Mo' Meta Blues is a punch-drunk memoir in which Everyone's Favorite Questlove tells his own story while tackling some of the lates, the greats, the fakes, the philosophers, the heavyweights, and the true originals of the music world. He digs deep into the album cuts of his life and unearths some pivotal moments in black art, hip hop, and pop culture.
An extraordinarily moving memoir from an iconoclastic new talent—an artist, cook, and illustrator whose adventures at home and abroad reveal the importance of living life with your eyes wide open. Learn More
This warm and funny tale of an earnest preppy editor finding himself trapped behind the counter of a Brooklyn convenience store is about family, culture and identity in an age of discombobulation. Learn More
Observed While Falling is an account of the personal and creative interaction that defined the collaboration between the writer William S. Burroughs and the artist Malcolm McNeill on the graphic novel Ah Pook Is Here.
A bestseller in 1941, selected by the Book of the Month Club for a special edition and described by Book of the Month Club News as: “. . . full of sensational revelations and interspersed with episodes of daring, of desperate conflict, of torture, and of ruthless conspiracy . . . It is, first of all, an autobiography the like of which has seldom been.” Learn More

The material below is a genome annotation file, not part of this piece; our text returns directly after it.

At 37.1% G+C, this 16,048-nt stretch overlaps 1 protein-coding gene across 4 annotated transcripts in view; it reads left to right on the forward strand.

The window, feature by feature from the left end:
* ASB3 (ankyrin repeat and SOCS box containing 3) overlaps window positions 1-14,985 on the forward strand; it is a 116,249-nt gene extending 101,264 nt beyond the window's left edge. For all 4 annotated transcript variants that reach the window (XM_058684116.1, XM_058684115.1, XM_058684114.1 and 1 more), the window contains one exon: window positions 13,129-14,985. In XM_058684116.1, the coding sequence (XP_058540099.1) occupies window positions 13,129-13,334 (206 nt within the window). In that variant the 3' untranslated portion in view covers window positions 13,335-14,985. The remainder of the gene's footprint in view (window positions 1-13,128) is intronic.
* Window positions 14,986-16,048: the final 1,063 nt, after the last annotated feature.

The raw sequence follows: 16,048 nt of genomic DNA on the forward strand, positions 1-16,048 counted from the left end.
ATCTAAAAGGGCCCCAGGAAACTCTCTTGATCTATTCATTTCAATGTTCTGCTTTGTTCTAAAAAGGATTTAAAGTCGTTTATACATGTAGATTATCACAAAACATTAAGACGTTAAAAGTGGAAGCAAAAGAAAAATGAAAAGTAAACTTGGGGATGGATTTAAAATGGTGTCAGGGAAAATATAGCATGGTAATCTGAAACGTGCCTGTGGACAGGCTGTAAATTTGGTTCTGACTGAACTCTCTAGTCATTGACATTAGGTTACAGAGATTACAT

One hot summer night in 1945, three young American writers, each an enfant terrible, came together in a stuffy Manhattan apartment for the first time. Each member of this pink triangle was on the dawn of world fame—Tennessee Williams for A Streetcar Named Desire; Gore Vidal for his notorious homosexual novel, The City and the Pillar; and Truman Capote for Other Voices, Other Rooms, a book that had been marketed with a photograph depicting Capote as a underaged sex object that caused as much controversy as the prose inside. Learn More
Will Eisner, best known for his influential comic book series The Spirit and his groundbreaking graphic novel A Contract with God, believed in the teaching power of comics, and from 1951 to 1971 he produced PS Magazine for the U.S. Army. Learn More
When Raymond Carver died at age fifty, readers lost a distinctive voice in its prime. Carver was, the Times of London said, "the Chekhov of middle America." His influence on a generation of writers and on the short story itself has been widely noted. Not so generally known are how Carver became a writer, how he suffered to achieve his art, and how his troubled and remarkable personality affected those around him.